The Tension Between Academic Freedom and State Open Records Laws: Is There a Need for

April 1, 2014  


Event Video Part 1 

Event Video Part 2

In most states, university faculty members are state employees, and their records—both paper and electronic—are state records. That means that they are presumptively subject to state open records (FOIA) laws. The problem is best illustrated by a case heard by the Virginia Supreme Court in January that is expected to be decided very soon. In that case, the e-mails sent to and received by a former University of Virginia (UVA) faculty member dealing with his research on climate change are being sought by a group that has a different view of the science and is bringing five similar suits in Texas and Arizona.

This conference had two main goals. First, the program informed faculty and the general public that the FOIA laws, which most people support, can have serious consequences for academic freedom. It explored the kinds of records that are subject to those laws, including those that originate outside the state university, such as those from other academics, government agencies, or private individuals.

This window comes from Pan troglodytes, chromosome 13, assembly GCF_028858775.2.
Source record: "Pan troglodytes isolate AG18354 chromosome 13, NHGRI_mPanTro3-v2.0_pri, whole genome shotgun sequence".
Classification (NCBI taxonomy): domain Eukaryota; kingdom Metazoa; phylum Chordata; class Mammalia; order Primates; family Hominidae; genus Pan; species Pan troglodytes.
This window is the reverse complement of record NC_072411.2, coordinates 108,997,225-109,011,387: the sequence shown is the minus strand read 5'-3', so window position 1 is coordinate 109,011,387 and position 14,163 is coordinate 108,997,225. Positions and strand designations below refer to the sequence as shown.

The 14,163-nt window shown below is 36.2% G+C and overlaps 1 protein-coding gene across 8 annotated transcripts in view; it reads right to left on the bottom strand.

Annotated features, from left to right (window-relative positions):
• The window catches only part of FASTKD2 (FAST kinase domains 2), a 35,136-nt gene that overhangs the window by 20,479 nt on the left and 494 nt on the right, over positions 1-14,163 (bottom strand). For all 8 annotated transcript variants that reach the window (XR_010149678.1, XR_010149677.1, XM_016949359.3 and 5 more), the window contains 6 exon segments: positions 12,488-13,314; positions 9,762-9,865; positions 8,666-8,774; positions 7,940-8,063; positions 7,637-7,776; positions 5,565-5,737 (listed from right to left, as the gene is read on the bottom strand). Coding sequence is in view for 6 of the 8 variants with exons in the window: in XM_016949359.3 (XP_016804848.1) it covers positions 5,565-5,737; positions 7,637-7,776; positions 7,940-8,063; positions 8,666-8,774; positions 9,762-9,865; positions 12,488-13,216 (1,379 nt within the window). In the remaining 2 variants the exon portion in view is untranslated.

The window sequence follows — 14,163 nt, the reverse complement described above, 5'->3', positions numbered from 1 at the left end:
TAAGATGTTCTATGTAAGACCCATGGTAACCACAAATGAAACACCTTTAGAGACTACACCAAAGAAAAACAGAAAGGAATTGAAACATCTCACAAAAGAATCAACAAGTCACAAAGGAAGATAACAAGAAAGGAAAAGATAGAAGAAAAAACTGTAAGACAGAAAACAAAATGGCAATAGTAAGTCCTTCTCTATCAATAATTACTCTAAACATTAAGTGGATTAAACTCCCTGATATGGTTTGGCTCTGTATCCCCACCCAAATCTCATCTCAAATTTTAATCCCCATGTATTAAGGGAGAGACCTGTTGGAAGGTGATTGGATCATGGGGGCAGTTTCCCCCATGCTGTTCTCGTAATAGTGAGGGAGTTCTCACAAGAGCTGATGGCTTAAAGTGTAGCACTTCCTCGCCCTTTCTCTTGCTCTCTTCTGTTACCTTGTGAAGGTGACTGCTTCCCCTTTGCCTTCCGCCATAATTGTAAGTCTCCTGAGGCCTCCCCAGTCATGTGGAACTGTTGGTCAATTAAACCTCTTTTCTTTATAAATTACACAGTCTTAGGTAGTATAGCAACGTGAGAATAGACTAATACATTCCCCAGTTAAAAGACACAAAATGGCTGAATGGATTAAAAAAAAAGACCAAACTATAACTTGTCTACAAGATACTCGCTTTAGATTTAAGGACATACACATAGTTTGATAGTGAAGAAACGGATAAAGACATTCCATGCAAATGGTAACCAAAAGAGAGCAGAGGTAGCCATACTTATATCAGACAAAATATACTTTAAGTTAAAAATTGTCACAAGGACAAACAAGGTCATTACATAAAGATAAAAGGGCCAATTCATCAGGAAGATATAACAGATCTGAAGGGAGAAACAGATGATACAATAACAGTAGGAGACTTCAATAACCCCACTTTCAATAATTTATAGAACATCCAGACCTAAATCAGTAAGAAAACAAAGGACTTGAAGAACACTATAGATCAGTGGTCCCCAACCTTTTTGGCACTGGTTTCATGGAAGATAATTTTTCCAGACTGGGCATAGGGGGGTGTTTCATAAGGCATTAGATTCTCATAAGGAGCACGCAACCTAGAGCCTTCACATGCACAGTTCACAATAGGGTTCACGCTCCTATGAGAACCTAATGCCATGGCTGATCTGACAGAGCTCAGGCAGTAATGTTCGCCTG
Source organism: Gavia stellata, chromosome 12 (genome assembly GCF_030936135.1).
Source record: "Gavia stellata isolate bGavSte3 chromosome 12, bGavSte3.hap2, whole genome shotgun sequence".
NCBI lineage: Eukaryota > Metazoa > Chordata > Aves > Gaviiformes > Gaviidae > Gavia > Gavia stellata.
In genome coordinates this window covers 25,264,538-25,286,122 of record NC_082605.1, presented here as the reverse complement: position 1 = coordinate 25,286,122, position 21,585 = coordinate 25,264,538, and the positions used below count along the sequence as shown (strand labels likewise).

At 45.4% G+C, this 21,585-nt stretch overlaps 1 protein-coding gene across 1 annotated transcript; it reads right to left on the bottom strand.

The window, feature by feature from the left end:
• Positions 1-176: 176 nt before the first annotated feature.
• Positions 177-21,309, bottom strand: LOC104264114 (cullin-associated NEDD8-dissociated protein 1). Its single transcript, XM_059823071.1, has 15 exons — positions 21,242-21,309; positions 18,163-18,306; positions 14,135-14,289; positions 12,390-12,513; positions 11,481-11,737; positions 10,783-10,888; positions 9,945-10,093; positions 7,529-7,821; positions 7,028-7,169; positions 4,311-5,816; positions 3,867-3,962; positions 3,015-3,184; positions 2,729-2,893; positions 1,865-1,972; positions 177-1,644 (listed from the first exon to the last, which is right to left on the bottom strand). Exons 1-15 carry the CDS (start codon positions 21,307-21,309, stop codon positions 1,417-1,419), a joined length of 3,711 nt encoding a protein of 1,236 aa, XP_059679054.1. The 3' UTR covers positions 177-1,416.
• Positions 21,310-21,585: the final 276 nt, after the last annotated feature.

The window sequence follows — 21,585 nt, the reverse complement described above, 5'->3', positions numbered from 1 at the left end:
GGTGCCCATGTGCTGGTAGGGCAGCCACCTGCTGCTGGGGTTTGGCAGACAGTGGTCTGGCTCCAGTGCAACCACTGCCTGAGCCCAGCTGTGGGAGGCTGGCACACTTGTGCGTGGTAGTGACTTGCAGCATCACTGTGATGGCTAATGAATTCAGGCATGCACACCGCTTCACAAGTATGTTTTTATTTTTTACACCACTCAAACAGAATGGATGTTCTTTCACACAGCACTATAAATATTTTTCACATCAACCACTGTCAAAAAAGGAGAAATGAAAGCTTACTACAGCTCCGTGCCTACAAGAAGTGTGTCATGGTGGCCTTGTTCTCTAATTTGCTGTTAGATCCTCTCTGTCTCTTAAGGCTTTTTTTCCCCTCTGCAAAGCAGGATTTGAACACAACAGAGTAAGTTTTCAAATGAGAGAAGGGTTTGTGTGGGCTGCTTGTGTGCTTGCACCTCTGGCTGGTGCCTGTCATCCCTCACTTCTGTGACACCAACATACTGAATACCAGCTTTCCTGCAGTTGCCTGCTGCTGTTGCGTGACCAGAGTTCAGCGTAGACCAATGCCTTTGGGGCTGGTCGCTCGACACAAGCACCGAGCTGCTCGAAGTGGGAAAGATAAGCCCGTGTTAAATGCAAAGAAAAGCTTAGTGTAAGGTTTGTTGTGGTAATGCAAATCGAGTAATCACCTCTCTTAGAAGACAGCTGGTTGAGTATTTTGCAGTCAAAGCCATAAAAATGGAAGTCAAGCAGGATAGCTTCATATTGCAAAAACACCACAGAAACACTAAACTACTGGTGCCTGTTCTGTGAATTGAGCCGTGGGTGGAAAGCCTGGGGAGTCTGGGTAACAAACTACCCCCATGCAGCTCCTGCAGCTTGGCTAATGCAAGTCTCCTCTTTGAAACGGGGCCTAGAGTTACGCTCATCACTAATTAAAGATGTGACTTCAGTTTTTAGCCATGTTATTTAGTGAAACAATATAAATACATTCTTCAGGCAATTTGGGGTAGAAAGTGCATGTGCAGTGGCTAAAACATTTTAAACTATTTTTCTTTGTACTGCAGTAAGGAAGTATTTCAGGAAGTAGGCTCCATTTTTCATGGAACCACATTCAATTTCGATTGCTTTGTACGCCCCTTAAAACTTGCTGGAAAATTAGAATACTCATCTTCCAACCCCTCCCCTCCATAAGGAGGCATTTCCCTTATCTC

Second, the conference explored solutions that both preserve academic freedom and recognize the right of the public to know how state funds are used. The latter discussion also considered where the line might be drawn between a faculty member's publicly disclosable work and private work that should be exempt from disclosure under state FOIA laws.

Alan B. Morrison
Lerner Family Associate Dean for Public Interest and Public Service

Anne-Marie Mazza
Director, Committee on Science, Technology & Law at the National Academy of Sciences

Briefs in American Tradition Institute v. University of Virginia

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